Maintenance Therapy With Niraparib Offers Superior PFS in Recurrent Ovarian Cancer

October 12, 2016

By Walter Alexander

COPENHAGEN, Denmark -- October 12, 2016 -- Niraparib demonstrated superior progression-free survival (PFS) compared with placebo as maintenance therapy among patients with recurrent ovarian cancer, according to results of the phase 3 ENGOT-OV16/NOVA trial presented here at the 41st European Society for Medical Oncology (ESMO) Congress.

The broad population of patients with ovarian cancer who would benefit from treatment with the selective poly ADP ribose polymerase (PARP 1/2) inhibitor represents 70% of all ovarian cancer patients, noted Mansoor Raza Mirza, Rigshospitalet, Copenhagen University Hospital, Copenhagen, Denmark, speaking at a press conference on October 8.

The current treatment landscape for recurrent ovarian cancer is limited by cumulative toxicities and a lack of subsequent benefit with platinum-based chemotherapy, Dr. Mirza explained. Moreover, maintenance therapy with bevacizumab (approved only in the EU) can only be administered once, and confers just a few months of PFS benefit. The PARP inhibitor olaparib is approved only for the 10% to 15% of patients with a germline breast cancer (BRCA) mutation.

The ENGOT-OV16/NOVA hypothesis was that niraparib would provide a clinical benefit to all patients with platinum-sensitive recurrent ovarian cancer who are responsive to platinum, regardless of BRCA mutation status. The study included 553 patients randomised 2:1 to niraparib 300 mg once daily or placebo, and stratified according to status as germline BRCA mutation (gBRCAmut; n = 203) or non-gBRCAmut (n = 350). After 4 to 6 cycles of platinum-based therapy, patients received the study regimen until progression.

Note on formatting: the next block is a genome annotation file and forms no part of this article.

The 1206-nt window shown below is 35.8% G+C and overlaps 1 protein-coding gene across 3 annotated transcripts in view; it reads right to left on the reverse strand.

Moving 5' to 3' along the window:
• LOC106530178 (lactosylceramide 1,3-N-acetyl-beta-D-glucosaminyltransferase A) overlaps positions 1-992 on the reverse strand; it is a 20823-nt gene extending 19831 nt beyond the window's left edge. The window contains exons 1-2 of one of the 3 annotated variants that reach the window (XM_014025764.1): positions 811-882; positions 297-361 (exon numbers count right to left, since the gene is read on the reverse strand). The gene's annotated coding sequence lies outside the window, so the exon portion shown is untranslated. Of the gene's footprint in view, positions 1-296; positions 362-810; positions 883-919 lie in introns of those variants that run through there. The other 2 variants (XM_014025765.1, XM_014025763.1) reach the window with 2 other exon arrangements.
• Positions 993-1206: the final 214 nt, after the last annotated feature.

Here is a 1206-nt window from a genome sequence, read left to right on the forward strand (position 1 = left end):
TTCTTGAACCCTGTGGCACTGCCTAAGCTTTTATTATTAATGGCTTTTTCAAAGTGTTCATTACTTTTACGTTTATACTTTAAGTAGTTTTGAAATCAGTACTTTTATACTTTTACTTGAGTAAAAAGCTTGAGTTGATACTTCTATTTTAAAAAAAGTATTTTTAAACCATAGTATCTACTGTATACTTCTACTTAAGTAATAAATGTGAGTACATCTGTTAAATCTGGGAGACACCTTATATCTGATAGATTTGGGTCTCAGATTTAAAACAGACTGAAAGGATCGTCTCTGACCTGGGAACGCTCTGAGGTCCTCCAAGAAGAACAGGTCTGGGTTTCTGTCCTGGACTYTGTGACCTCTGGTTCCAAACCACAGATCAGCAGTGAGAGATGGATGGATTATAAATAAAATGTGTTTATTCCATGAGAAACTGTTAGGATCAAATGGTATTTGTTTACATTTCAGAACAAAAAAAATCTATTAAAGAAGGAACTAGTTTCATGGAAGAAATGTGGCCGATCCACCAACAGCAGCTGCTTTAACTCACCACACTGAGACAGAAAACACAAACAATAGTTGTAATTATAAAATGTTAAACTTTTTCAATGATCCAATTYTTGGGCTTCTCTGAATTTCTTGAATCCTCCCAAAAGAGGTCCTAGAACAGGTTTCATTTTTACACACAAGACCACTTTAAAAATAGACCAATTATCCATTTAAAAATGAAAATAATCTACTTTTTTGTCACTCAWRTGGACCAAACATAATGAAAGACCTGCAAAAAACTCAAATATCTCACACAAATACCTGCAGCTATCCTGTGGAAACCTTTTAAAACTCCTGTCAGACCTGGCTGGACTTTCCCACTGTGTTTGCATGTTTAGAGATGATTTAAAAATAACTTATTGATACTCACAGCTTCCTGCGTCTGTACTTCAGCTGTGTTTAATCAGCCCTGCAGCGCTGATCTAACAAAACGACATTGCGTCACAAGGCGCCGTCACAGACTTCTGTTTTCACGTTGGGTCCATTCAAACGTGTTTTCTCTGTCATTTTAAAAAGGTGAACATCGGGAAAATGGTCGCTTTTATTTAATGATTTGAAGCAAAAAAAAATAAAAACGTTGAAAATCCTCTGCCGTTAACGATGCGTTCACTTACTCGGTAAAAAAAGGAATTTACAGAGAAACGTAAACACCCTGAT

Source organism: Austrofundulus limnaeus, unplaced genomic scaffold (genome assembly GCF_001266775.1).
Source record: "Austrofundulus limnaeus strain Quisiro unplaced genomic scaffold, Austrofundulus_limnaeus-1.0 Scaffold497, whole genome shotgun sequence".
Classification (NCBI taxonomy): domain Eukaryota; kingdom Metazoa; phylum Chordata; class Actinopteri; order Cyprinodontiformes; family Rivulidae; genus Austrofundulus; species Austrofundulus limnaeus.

Niraparib improved the primary endpoint of PFS significantly compared with placebo in both cohorts, as well as in all subgroups. Median PFS with niraparib was 21.0 months compared with 5.5 months for placebo in the gBRCAmut group (hazard ratio [HR] = 0.27; 95% confidence interval [CI], 0.173-0.410; P < .0001). In the non-germline BRCA mutation group, median PFS was 9.3 months for niraparib versus 3.9 months for placebo (HR = 0.45; 95% CI, 0.338-0.607; P < .0001), and 12.9 versus 3.8 months in a subgroup of the non-mutation cohort who had homologous recombination DNA repair deficiencies (HR = 0.38; 95% CI, 0.243-0.586; P < .0001).

Dr. Mirza reported grade 3 and 4 adverse events in more than 10% of patients receiving niraparib, with a rate of 28% for thrombocytopaenia, 25% for anaemia, and 11% for neutropaenia. Generally, dose adjustments resolved these issues, and patient-reported quality of life was similar for both study arms.

“Pending approval, these landmark results could change the way we treat this disease, and [could] warrant niraparib maintenance treatment for the whole study population,” Dr. Mirza concluded.

Funding for this study was provided by Tesaro Inc., Waltham, Massachusetts.

[Presentation title: A Randomized, Double-Blind Phase 3 Trial of Maintenance Therapy With Niraparib vs Placebo in Patients With Platinum-Sensitive Recurrent Ovarian Cancer (ENGOT-OV16/NOVA trial). Abstract LBA3]

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